Where's the Oasis in this Desert?

Updated: Jul 1



As a long-time landscape designer and lifetime gardener, I don’t mind staying at home. I do go for walks to build my lung capacity (and to try to keep up with Woody Long-Stride), but home is a great place when you have a small plot in which to get closely acquainted with nature. Now that we are several weeks across this desert of Covid19, I'd like to show you one oasis we can visit.






Come on into the oasis of our small yard. There is water, quiet, no newscasts and space for friends and books here.





Open our driveway gate.




















See the garage which hasn't held a car since 1950 because the side porch was added to the house. Only a model T could ever have maneuvered back to that space, so it has been a tool storage for a very long time.
















From the garage, follow this walkway to our patio.


We have a paver patio because we have tall cherry trees shading our lot. I used to think the back yard grass did not grow because of our Labrador retriever, Canaan. If you’ve ever lived with a Labrador, you will know that they love to till the soil, and then lie down in the cool place they just made.

However, beloved Canaan died several years ago. And still, the grass did not grow. The roots of the cherries, and the shade of the cherries made grass a non-starter.


So, I dug up all my favorite bedding plants and potted them. And then, we put in the paver patio.

The biggest drawback to such a project is that it needs heavy tools, and it needs skill.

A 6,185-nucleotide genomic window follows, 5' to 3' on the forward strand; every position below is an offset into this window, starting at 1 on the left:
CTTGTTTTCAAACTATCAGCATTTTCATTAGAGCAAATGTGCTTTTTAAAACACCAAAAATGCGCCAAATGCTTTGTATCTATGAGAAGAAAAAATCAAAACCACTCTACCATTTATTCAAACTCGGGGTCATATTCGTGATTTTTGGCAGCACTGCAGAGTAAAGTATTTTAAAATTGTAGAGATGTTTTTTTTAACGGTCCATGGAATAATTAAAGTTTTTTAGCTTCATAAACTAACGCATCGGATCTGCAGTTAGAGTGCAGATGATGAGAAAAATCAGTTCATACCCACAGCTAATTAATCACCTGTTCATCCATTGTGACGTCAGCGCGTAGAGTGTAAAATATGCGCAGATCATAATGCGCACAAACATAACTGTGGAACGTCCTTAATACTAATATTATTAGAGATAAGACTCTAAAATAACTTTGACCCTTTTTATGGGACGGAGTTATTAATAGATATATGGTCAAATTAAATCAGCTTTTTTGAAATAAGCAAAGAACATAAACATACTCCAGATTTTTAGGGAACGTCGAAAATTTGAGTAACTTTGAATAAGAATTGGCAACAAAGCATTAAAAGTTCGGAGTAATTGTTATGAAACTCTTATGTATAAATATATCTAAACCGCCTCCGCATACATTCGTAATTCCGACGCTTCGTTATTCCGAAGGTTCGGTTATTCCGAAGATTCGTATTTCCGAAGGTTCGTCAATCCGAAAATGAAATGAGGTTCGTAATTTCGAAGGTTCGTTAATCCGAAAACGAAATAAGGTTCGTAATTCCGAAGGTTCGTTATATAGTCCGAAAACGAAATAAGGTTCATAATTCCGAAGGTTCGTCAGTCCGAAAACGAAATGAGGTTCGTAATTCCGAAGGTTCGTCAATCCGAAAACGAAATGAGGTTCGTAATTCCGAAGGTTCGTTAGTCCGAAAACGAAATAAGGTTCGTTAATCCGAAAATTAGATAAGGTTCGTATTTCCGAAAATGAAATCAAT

The area has to be excavated.

(Canaan would have loved that process.)


After freeing the soil of grass roots, and then smoothing the soil, six inches of sand go down and gets rolled with a roller filled with water. The water makes it heavy enough to compact the sand. Compaction is critical because you don’t want pavers jumping up as you walk across the space.


Then the pavers go in. And they, too, have to be compacted into the sand. They are rolled to create a slight tilt of the whole patio toward the future garden areas. The tilt is for drainage. Although paver joints take quite a bit of water down into the sand and dirt, we sometimes have gully-washers. Tilt toward garden and away from house is important in heavy rains.


After the right tilt is accomplished, sand is spread over the pavers and pushed and rolled into the joints.


This is the work we hired done because, while I knew how it should be done, I had never done it and I didn't have the right tools. I knew enough to admit that knowledge and skill are not the same thing.



And next, we also put in a drip irrigation system. No more watering with a hose or sprinkler, and no more losing a lot of water to evaporation.


Afterward, I replanted the one-hundred or so favorite plants in the new garden beds. While the work was going on, I had been rethinking the uses of space.



When our youngest son lived at home, he and I had built a pond in one corner. Now he has his own garden and he built his own huge pond with help from dad.

Our old and smaller pond became instead, a rocky path and a bench in the shade among the King George Rhododendrons and some Japanese Maples.













A nod to the old pond is a large pot with a recirculating water system through a bamboo pipe. It gives the sound of the pond and waterfall with a lot less maintenance.